It also doesn’t hurt that each video in your story is capped at 15 seconds, as nearly two-thirds of consumers prefer videos shorter than a minute.

2. Chatbots

Any good business owner knows that marketing and customer service go hand in hand. And when it comes to customer service, chatbots are quickly becoming a major trend.

Not only do chatbots improve the experience your customers have with your brand, but they also give you deeper insights into what your audience really wants.

For example, a couple of years ago Dominos Pizza launched a chatbot that allows users to order their favorite pizza from Facebook Messenger. Unlike other marketing tactics, their strategy wasn’t to target new customers. Instead, they simply found a way to connect with their current customers on a platform where those people were already comfortable.

Dominos pizza chatbot

And since Facebook Messenger boasts about 1.3 billion people use Facebook Messenger, that still gives them — and anyone else who incorporates chatbots into their strategy — plenty of potential customers.

Those customers are all for chatbot technology, by the way. 64% of consumers say the main benefit of chatbots is 24-hour service, followed by getting an instant response (55%), getting answers to simple questions (55%), and easy communication (51%).

However, this doesn’t mean that your audience is ready for you to ditch your customer service team in favor of chatbots. 43% of consumers say they would still rather deal with a human than a chatbot when it comes to service issues.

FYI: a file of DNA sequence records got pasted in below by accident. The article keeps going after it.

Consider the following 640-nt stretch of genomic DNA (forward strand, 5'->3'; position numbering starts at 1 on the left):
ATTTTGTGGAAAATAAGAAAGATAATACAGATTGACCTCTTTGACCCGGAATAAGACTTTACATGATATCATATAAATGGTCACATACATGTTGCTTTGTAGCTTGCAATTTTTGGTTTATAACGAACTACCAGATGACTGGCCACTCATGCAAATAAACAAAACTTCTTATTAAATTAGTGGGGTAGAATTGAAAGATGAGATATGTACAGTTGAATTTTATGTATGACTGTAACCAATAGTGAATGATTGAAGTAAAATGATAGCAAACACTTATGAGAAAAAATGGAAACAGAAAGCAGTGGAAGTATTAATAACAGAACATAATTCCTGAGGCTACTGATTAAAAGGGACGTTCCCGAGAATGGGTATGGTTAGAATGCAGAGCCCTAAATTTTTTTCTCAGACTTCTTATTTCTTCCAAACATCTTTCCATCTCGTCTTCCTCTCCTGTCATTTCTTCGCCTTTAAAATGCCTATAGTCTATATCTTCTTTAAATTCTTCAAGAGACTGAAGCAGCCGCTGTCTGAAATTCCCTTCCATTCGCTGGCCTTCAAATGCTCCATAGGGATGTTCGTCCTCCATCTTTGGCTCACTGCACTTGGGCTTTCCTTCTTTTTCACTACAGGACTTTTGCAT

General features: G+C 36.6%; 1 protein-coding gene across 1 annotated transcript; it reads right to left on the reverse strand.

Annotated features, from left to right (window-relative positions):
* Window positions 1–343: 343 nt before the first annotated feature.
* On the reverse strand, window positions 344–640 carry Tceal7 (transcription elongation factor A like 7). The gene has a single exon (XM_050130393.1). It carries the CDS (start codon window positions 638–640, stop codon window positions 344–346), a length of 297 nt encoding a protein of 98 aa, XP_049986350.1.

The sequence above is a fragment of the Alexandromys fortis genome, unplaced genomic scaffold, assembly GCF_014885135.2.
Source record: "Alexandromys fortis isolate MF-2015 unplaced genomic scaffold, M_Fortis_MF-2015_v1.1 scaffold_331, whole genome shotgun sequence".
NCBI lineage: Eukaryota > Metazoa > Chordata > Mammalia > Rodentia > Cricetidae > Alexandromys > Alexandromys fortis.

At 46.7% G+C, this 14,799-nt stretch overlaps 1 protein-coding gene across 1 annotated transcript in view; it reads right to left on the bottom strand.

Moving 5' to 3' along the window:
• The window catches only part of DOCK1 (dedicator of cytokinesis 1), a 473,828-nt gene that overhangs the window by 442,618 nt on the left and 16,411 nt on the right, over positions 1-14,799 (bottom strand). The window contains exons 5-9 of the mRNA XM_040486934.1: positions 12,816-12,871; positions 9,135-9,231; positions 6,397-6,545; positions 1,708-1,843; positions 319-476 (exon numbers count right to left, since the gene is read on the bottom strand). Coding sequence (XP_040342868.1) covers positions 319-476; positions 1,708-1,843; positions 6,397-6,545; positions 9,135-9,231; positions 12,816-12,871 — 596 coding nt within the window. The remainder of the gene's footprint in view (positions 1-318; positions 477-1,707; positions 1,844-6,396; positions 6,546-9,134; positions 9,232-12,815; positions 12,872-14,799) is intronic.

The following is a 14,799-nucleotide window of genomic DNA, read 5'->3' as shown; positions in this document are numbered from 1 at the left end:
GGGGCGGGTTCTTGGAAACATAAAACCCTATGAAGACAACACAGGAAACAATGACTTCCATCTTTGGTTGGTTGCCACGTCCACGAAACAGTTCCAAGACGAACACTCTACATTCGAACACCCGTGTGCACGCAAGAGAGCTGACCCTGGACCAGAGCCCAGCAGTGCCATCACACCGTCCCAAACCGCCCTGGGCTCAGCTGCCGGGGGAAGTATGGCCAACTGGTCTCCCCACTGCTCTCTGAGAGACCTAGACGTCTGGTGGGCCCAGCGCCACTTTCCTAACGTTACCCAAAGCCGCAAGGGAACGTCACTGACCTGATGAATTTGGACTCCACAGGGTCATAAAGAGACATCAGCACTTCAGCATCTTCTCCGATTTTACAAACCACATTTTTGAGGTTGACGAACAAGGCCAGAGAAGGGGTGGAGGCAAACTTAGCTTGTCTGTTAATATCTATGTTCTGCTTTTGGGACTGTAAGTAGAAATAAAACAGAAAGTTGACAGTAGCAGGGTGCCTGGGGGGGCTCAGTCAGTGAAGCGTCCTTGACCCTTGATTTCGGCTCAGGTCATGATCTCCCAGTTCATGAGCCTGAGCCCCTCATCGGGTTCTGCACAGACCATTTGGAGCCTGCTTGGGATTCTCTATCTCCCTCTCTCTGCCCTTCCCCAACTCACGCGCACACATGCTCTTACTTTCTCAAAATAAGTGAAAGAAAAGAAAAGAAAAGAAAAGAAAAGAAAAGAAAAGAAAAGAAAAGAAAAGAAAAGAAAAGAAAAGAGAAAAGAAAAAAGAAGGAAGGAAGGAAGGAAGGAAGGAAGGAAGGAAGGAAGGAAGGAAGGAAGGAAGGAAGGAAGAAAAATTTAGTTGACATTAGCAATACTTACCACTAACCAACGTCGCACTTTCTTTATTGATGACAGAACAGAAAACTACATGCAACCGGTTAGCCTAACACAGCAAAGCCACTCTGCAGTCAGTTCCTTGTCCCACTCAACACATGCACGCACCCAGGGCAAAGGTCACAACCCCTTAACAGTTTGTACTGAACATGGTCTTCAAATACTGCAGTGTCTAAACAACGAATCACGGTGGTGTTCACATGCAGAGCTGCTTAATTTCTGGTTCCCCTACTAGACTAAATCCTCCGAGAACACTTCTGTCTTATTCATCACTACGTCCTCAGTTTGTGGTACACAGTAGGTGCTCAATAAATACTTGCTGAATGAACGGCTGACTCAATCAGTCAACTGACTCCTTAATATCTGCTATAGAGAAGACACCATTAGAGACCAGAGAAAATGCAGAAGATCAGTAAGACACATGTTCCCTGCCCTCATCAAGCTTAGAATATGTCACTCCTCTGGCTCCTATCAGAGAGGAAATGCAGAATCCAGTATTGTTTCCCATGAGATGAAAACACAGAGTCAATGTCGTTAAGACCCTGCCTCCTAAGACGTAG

So for the time being, use chatbots to start the process, but have a team member ready to attend to the finer points of customer interaction.

Those who add chatbots to their marketing strategy now will still be considered early adopters, though we can’t say how long that title will be up for grabs. According to Gartner, 25% of customer service will use chatbot technology by 2020, up from less than 2% in 2017.

3. Data security and privacy

This trend should come as no surprise to anyone who’s seen the news even a handful of times this year. In 2018, data privacy and security became a top concern for consumers worldwide, and marketers had to react quickly to keep up with the shift in public opinion.

First came the General Data Protection Regulation (GDPR) passed by the European Union in May. Essentially, it consolidated several different data privacy regulations and standardized them with one comprehensive new regulation.

And though the U.S. didn’t officially adopt new regulations like this one, many marketers chose to become GDPR-compliant in a show of good faith … and to stay in good standing with their European audiences.

trust and data usage